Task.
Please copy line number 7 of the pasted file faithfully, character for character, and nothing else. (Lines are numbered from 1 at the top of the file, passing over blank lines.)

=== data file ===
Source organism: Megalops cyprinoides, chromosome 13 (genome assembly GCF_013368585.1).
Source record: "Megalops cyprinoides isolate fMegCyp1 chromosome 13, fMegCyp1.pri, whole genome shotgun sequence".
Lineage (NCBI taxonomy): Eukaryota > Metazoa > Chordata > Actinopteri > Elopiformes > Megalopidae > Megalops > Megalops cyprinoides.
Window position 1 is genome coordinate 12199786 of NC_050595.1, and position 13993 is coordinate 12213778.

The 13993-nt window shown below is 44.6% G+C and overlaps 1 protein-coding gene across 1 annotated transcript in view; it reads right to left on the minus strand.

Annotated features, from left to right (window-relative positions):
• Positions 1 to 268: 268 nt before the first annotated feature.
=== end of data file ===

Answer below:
• Positions 1 to 268: 268 nt before the first annotated feature.